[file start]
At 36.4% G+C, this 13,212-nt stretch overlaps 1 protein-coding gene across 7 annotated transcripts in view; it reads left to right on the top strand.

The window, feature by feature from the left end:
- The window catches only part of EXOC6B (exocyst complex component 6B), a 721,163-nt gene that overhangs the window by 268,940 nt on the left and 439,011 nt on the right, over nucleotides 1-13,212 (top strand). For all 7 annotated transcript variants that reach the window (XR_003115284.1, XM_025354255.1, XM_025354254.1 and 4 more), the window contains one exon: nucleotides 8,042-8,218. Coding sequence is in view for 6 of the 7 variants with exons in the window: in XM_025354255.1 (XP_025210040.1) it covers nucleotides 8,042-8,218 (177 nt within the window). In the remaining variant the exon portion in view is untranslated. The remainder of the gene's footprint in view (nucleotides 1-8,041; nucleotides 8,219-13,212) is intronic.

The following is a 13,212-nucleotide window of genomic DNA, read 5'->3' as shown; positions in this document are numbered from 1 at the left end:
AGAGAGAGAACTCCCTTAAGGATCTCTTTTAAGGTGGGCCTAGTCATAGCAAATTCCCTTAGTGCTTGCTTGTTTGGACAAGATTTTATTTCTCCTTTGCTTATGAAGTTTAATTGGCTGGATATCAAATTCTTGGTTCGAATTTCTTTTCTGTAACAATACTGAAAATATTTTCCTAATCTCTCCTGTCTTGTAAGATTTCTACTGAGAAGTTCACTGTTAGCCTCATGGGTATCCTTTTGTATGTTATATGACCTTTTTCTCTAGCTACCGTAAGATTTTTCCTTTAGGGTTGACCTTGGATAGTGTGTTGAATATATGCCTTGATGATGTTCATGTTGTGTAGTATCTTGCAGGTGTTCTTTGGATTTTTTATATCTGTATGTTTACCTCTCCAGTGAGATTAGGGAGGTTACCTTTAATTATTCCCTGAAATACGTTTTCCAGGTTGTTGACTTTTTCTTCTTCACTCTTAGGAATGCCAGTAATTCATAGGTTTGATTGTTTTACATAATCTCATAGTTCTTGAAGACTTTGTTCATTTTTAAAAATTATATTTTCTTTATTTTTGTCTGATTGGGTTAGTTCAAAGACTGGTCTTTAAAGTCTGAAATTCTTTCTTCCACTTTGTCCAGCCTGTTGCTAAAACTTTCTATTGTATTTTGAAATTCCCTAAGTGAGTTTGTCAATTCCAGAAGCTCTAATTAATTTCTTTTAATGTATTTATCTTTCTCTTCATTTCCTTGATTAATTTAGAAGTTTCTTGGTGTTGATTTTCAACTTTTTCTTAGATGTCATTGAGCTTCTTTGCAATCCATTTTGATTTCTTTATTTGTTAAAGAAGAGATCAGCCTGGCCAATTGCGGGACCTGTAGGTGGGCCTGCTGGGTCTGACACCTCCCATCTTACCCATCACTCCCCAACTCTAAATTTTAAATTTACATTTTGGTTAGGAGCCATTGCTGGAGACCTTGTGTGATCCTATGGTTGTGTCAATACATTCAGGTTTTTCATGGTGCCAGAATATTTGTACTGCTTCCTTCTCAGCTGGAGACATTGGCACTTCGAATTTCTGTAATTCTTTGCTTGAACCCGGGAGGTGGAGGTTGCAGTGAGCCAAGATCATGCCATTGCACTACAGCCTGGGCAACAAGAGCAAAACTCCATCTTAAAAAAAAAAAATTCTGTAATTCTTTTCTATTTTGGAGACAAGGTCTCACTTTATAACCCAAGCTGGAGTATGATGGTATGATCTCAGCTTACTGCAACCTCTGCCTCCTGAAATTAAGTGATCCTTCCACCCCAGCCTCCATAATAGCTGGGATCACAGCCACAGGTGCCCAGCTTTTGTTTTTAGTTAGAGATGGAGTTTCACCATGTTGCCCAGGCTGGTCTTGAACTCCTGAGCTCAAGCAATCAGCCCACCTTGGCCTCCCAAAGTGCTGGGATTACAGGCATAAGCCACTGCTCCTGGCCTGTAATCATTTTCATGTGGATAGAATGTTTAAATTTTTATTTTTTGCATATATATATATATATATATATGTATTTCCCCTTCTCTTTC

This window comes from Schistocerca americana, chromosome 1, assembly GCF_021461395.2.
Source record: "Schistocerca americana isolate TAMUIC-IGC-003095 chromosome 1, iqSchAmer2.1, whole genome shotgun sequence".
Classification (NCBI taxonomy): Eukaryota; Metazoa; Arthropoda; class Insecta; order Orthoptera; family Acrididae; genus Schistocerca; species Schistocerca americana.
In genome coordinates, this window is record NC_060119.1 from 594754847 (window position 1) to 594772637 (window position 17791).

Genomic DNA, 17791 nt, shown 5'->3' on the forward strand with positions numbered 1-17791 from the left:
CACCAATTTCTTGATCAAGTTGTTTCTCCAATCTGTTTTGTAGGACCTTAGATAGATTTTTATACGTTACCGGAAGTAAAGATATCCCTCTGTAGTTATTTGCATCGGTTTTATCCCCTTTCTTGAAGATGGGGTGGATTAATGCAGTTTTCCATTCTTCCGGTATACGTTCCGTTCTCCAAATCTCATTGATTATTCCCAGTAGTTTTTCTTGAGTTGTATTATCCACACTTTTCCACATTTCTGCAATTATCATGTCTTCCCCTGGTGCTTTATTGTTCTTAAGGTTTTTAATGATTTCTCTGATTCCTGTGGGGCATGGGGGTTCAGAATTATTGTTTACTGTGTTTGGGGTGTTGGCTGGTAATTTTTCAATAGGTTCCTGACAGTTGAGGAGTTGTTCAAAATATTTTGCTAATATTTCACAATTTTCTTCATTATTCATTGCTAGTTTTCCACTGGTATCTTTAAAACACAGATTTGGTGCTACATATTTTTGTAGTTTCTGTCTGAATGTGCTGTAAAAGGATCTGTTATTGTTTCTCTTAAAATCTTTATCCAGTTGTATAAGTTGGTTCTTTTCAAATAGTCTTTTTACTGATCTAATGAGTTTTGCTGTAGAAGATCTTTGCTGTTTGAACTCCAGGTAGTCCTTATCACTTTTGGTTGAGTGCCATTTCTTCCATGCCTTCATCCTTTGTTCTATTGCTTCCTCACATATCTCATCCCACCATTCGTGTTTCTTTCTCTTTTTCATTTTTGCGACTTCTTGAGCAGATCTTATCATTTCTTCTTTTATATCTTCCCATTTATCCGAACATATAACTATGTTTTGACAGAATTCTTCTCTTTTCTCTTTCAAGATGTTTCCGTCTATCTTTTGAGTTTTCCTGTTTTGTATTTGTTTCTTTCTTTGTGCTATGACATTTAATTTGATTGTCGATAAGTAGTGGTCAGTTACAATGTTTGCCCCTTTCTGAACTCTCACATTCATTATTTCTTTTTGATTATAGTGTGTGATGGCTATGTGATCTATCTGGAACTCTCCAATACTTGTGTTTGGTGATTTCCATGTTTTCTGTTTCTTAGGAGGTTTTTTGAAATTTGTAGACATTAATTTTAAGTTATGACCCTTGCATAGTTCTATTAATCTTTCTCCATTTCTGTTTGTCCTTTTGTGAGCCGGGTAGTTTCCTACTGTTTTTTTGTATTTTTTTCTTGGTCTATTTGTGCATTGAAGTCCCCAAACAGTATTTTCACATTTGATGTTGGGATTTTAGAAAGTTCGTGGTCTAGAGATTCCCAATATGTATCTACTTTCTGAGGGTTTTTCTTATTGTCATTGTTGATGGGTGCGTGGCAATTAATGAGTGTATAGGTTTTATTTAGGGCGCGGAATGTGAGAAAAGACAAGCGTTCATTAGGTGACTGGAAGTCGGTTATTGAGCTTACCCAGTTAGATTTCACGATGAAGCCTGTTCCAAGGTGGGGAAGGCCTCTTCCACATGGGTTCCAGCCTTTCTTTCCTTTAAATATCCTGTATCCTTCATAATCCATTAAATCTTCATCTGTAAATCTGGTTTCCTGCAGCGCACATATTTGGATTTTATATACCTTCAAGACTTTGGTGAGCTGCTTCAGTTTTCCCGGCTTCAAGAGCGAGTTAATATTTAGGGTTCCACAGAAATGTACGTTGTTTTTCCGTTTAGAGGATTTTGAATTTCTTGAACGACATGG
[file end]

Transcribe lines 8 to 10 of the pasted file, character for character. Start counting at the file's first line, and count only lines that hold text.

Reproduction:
Classification (NCBI taxonomy): Eukaryota; Metazoa; Arthropoda; class Insecta; order Orthoptera; family Acrididae; genus Schistocerca; species Schistocerca americana.
In genome coordinates, this window is record NC_060119.1 from 594754847 (window position 1) to 594772637 (window position 17791).

Genomic DNA, 17791 nt, shown 5'->3' on the forward strand with positions numbered 1-17791 from the left: